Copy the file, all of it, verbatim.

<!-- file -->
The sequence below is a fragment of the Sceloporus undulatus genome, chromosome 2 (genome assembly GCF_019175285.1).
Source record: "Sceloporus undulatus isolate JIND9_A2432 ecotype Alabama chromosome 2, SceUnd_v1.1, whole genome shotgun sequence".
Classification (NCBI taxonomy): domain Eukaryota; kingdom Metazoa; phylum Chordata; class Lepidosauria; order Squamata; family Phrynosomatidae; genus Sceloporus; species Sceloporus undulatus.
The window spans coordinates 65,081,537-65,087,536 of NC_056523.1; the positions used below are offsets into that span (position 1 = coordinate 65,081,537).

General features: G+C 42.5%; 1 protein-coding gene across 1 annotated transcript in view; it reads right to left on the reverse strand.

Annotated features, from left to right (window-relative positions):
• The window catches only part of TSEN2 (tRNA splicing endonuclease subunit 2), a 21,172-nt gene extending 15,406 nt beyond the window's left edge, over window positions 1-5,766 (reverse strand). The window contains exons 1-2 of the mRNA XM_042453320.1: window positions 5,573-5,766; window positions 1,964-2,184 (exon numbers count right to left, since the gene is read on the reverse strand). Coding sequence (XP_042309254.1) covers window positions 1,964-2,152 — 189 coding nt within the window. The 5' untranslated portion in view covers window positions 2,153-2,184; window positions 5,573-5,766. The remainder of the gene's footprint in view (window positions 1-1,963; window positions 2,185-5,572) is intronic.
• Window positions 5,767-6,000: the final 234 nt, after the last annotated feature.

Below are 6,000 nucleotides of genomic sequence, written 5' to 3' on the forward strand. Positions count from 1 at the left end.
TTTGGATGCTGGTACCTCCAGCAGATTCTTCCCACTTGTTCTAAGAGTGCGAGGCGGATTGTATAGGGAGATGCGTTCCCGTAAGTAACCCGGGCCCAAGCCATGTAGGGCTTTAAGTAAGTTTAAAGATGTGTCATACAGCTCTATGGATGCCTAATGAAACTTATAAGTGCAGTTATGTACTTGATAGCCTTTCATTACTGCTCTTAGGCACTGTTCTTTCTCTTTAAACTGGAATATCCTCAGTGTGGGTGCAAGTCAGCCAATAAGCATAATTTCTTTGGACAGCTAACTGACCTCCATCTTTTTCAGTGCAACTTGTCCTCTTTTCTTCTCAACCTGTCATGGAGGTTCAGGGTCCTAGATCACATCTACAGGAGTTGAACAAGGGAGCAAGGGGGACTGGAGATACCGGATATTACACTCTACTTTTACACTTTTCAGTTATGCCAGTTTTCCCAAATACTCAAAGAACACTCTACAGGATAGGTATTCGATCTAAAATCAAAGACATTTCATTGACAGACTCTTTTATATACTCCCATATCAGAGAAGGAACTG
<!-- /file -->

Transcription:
The sequence below is a fragment of the Sceloporus undulatus genome, chromosome 2 (genome assembly GCF_019175285.1).
Source record: "Sceloporus undulatus isolate JIND9_A2432 ecotype Alabama chromosome 2, SceUnd_v1.1, whole genome shotgun sequence".
Classification (NCBI taxonomy): domain Eukaryota; kingdom Metazoa; phylum Chordata; class Lepidosauria; order Squamata; family Phrynosomatidae; genus Sceloporus; species Sceloporus undulatus.
The window spans coordinates 65,081,537-65,087,536 of NC_056523.1; the positions used below are offsets into that span (position 1 = coordinate 65,081,537).

General features: G+C 42.5%; 1 protein-coding gene across 1 annotated transcript in view; it reads right to left on the reverse strand.

Annotated features, from left to right (window-relative positions):
• The window catches only part of TSEN2 (tRNA splicing endonuclease subunit 2), a 21,172-nt gene extending 15,406 nt beyond the window's left edge, over window positions 1-5,766 (reverse strand). The window contains exons 1-2 of the mRNA XM_042453320.1: window positions 5,573-5,766; window positions 1,964-2,184 (exon numbers count right to left, since the gene is read on the reverse strand). Coding sequence (XP_042309254.1) covers window positions 1,964-2,152 — 189 coding nt within the window. The 5' untranslated portion in view covers window positions 2,153-2,184; window positions 5,573-5,766. The remainder of the gene's footprint in view (window positions 1-1,963; window positions 2,185-5,572) is intronic.
• Window positions 5,767-6,000: the final 234 nt, after the last annotated feature.

Below are 6,000 nucleotides of genomic sequence, written 5' to 3' on the forward strand. Positions count from 1 at the left end.
TTTGGATGCTGGTACCTCCAGCAGATTCTTCCCACTTGTTCTAAGAGTGCGAGGCGGATTGTATAGGGAGATGCGTTCCCGTAAGTAACCCGGGCCCAAGCCATGTAGGGCTTTAAGTAAGTTTAAAGATGTGTCATACAGCTCTATGGATGCCTAATGAAACTTATAAGTGCAGTTATGTACTTGATAGCCTTTCATTACTGCTCTTAGGCACTGTTCTTTCTCTTTAAACTGGAATATCCTCAGTGTGGGTGCAAGTCAGCCAATAAGCATAATTTCTTTGGACAGCTAACTGACCTCCATCTTTTTCAGTGCAACTTGTCCTCTTTTCTTCTCAACCTGTCATGGAGGTTCAGGGTCCTAGATCACATCTACAGGAGTTGAACAAGGGAGCAAGGGGGACTGGAGATACCGGATATTACACTCTACTTTTACACTTTTCAGTTATGCCAGTTTTCCCAAATACTCAAAGAACACTCTACAGGATAGGTATTCGATCTAAAATCAAAGACATTTCATTGACAGACTCTTTTATATACTCCCATATCAGAGAAGGAACTG